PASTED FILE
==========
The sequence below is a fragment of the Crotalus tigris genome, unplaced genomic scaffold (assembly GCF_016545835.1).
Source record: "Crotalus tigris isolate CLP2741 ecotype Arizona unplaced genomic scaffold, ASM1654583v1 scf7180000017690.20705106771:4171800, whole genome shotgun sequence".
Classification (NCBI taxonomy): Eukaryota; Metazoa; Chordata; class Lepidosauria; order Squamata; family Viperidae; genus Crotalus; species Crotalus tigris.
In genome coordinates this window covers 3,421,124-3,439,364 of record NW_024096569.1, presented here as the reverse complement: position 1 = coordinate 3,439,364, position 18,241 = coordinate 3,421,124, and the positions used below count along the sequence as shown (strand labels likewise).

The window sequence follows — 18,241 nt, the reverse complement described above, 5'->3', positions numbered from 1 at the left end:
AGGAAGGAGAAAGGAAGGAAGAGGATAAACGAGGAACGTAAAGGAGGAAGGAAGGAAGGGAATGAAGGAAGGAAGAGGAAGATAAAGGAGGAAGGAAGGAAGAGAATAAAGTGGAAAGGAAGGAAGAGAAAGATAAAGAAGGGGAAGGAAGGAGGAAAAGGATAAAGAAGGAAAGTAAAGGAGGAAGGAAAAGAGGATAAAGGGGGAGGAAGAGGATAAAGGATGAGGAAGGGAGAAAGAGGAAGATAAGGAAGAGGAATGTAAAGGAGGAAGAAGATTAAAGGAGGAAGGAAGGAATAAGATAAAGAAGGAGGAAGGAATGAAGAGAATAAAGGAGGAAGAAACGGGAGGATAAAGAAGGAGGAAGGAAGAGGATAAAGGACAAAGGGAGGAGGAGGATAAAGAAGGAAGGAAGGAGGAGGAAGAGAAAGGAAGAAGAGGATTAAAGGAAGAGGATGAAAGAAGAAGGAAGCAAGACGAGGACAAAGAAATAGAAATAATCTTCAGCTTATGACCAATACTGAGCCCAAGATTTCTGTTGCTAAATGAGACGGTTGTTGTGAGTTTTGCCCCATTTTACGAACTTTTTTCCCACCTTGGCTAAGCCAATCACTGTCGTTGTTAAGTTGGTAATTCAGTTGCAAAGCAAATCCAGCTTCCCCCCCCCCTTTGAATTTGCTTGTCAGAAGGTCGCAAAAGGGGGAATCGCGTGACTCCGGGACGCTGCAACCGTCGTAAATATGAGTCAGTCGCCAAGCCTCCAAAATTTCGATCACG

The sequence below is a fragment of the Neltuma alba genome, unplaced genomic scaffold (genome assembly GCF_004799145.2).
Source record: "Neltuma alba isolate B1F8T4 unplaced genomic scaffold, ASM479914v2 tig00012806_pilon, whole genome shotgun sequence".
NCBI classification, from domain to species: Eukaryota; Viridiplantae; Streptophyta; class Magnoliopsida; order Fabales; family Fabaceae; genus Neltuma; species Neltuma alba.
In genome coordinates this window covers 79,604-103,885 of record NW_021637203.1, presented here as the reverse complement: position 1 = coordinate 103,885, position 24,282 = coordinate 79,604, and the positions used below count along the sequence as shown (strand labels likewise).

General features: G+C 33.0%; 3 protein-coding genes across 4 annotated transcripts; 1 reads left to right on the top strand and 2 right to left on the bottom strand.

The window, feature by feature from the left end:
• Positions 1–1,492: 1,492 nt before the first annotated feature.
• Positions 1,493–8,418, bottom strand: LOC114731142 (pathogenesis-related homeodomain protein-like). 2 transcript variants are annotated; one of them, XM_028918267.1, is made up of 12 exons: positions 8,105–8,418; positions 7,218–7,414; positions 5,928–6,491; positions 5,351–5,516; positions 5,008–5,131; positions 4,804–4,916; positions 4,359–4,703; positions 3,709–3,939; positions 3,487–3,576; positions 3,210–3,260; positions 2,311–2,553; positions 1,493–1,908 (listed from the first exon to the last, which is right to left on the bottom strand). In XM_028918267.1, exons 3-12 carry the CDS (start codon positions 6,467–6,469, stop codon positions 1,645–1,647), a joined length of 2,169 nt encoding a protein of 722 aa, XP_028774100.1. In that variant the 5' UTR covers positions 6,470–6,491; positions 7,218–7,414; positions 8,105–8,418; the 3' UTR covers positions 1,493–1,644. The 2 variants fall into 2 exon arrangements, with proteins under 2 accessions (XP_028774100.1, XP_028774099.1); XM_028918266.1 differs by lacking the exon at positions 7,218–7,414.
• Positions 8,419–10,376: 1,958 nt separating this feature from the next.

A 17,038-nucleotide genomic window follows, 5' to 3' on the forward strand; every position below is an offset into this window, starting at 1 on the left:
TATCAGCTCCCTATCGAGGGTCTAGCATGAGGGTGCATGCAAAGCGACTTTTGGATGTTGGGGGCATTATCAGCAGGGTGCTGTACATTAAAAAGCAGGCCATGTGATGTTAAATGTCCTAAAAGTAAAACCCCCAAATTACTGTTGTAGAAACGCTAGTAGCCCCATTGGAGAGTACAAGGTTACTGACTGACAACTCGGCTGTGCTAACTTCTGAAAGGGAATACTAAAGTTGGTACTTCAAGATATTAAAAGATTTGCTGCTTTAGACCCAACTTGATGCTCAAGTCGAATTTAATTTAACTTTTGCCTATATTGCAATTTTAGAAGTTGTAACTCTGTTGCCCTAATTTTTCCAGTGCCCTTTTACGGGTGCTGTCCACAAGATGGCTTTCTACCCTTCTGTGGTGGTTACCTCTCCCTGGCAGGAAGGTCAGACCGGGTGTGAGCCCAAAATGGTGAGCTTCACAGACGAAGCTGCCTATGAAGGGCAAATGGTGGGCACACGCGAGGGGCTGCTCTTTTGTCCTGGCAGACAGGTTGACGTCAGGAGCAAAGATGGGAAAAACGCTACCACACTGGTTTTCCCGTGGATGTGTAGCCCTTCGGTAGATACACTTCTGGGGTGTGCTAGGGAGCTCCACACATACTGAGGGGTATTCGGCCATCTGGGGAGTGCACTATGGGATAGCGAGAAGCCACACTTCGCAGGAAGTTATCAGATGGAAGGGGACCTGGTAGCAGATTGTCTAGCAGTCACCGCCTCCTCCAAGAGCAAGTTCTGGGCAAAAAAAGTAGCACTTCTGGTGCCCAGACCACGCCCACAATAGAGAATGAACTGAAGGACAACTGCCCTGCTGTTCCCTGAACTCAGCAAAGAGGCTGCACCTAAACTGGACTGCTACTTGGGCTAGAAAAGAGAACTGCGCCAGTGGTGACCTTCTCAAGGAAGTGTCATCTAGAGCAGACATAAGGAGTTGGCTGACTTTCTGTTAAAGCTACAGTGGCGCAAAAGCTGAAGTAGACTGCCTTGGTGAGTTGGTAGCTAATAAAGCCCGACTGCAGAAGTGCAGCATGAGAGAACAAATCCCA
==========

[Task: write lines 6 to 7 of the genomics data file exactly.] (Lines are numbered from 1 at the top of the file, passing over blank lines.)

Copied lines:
AGGAAGGAGAAAGGAAGGAAGAGGATAAACGAGGAACGTAAAGGAGGAAGGAAGGAAGGGAATGAAGGAAGGAAGAGGAAGATAAAGGAGGAAGGAAGGAAGAGAATAAAGTGGAAAGGAAGGAAGAGAAAGATAAAGAAGGGGAAGGAAGGAGGAAAAGGATAAAGAAGGAAAGTAAAGGAGGAAGGAAAAGAGGATAAAGGGGGAGGAAGAGGATAAAGGATGAGGAAGGGAGAAAGAGGAAGATAAGGAAGAGGAATGTAAAGGAGGAAGAAGATTAAAGGAGGAAGGAAGGAATAAGATAAAGAAGGAGGAAGGAATGAAGAGAATAAAGGAGGAAGAAACGGGAGGATAAAGAAGGAGGAAGGAAGAGGATAAAGGACAAAGGGAGGAGGAGGATAAAGAAGGAAGGAAGGAGGAGGAAGAGAAAGGAAGAAGAGGATTAAAGGAAGAGGATGAAAGAAGAAGGAAGCAAGACGAGGACAAAGAAATAGAAATAATCTTCAGCTTATGACCAATACTGAGCCCAAGATTTCTGTTGCTAAATGAGACGGTTGTTGTGAGTTTTGCCCCATTTTACGAACTTTTTTCCCACCTTGGCTAAGCCAATCACTGTCGTTGTTAAGTTGGTAATTCAGTTGCAAAGCAAATCCAGCTTCCCCCCCCCCTTTGAATTTGCTTGTCAGAAGGTCGCAAAAGGGGGAATCGCGTGACTCCGGGACGCTGCAACCGTCGTAAATATGAGTCAGTCGCCAAGCCTCCAAAATTTCGATCACG

The sequence below is a fragment of the Neltuma alba genome, unplaced genomic scaffold (genome assembly GCF_004799145.2).